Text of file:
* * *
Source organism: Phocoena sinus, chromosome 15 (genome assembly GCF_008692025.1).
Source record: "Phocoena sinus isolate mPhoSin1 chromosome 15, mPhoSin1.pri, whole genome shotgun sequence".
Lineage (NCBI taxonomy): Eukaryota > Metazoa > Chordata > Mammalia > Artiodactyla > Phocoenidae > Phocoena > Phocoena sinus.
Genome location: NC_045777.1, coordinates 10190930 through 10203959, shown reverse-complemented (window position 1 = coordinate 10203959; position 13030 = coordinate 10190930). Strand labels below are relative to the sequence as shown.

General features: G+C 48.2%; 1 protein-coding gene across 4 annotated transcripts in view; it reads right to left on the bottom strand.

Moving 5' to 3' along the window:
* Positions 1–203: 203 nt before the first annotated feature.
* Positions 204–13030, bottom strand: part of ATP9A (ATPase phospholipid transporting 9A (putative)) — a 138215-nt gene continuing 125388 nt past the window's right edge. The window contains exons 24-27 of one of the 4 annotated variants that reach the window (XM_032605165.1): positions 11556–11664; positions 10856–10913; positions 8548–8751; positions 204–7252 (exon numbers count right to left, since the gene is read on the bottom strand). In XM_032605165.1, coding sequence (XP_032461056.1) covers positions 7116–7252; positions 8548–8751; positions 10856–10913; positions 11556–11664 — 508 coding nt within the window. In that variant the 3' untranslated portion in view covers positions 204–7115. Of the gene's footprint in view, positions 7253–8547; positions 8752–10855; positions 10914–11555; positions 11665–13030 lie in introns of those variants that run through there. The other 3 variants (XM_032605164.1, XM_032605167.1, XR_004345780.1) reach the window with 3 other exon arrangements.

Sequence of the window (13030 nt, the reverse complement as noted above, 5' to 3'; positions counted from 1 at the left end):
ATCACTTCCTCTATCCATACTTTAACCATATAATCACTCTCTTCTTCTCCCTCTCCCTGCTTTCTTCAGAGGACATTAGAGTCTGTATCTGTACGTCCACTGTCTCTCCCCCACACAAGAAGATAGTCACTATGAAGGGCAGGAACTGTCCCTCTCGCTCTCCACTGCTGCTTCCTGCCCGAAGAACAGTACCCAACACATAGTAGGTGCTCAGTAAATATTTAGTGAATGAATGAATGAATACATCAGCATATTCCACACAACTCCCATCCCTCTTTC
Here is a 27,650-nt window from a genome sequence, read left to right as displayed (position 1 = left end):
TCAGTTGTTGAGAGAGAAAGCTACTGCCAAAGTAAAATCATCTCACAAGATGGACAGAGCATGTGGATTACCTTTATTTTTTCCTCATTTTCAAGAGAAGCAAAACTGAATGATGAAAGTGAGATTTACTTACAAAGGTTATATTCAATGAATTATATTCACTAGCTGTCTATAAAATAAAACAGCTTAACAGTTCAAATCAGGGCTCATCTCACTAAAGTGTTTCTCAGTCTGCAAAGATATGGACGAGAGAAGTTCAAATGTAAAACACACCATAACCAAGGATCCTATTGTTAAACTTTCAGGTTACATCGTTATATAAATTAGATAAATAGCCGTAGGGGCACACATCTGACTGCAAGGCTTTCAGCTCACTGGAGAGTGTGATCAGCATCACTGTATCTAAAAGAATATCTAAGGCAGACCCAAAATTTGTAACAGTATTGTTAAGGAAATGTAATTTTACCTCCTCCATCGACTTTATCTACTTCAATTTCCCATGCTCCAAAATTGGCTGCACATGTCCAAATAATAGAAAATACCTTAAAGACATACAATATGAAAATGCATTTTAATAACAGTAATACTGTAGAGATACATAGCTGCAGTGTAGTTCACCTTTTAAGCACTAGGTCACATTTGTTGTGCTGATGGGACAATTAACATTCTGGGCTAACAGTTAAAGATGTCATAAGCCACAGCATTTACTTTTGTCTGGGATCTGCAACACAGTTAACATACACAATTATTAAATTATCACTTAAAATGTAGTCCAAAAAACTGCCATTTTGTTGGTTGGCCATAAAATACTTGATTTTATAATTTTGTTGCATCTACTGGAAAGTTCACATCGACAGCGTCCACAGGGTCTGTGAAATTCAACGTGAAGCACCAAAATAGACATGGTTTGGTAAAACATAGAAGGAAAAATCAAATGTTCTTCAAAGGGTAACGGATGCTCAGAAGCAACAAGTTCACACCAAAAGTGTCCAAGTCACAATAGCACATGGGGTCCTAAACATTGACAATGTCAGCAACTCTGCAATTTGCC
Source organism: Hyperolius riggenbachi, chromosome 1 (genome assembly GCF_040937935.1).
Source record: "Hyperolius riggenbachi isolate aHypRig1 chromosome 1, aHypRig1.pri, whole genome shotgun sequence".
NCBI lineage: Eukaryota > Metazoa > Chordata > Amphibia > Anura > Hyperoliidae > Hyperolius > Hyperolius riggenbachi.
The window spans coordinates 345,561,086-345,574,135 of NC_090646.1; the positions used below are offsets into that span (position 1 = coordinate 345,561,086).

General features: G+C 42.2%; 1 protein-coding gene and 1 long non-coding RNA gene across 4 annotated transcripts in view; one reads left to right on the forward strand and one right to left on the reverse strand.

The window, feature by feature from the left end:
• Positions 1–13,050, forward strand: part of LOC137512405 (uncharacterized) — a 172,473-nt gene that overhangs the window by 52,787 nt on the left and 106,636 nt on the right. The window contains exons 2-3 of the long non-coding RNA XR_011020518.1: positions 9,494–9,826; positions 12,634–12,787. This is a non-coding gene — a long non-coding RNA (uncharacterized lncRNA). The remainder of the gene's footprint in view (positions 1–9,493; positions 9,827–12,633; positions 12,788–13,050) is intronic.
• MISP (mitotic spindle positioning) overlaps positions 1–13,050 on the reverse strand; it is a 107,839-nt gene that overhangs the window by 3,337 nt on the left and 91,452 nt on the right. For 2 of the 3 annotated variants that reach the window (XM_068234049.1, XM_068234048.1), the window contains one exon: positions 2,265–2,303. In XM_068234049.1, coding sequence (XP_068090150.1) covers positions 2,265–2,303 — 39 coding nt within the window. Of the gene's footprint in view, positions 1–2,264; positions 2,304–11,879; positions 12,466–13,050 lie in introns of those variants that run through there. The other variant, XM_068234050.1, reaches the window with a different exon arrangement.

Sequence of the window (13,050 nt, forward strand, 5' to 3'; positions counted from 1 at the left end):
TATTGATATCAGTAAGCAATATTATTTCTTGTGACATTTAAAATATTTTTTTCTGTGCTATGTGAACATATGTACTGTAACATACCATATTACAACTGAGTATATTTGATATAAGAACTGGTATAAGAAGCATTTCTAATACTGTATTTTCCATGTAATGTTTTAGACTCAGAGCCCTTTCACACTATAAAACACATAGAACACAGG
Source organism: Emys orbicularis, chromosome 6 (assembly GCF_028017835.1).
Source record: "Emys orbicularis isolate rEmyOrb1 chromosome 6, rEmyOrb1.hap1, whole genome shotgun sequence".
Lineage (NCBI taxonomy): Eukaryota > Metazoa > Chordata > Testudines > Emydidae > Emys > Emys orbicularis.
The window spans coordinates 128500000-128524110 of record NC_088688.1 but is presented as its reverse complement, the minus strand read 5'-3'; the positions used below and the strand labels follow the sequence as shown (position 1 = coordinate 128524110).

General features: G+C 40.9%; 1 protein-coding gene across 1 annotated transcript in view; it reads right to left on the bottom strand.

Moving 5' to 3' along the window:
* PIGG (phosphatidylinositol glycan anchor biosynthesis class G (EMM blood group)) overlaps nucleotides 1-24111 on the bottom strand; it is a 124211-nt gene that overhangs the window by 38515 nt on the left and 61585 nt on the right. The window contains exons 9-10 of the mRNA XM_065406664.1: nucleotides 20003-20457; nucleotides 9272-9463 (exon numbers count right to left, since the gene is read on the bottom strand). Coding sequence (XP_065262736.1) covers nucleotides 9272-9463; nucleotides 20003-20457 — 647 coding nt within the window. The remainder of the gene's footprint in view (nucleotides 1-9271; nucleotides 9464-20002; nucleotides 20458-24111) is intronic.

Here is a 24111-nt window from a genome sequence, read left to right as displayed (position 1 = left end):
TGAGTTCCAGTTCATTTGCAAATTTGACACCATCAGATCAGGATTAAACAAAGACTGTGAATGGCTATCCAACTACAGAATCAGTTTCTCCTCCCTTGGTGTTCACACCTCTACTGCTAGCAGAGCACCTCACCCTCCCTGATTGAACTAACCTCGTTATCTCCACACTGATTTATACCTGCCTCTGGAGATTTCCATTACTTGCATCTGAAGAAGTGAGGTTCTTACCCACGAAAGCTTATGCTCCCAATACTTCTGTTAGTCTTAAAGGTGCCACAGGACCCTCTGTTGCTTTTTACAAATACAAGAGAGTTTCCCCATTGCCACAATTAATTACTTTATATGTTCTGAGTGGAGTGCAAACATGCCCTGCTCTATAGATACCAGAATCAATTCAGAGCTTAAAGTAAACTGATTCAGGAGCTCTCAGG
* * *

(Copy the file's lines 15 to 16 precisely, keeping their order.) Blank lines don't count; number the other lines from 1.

NCBI lineage: Eukaryota > Metazoa > Chordata > Amphibia > Anura > Hyperoliidae > Hyperolius > Hyperolius riggenbachi.
The window spans coordinates 345,561,086-345,574,135 of NC_090646.1; the positions used below are offsets into that span (position 1 = coordinate 345,561,086).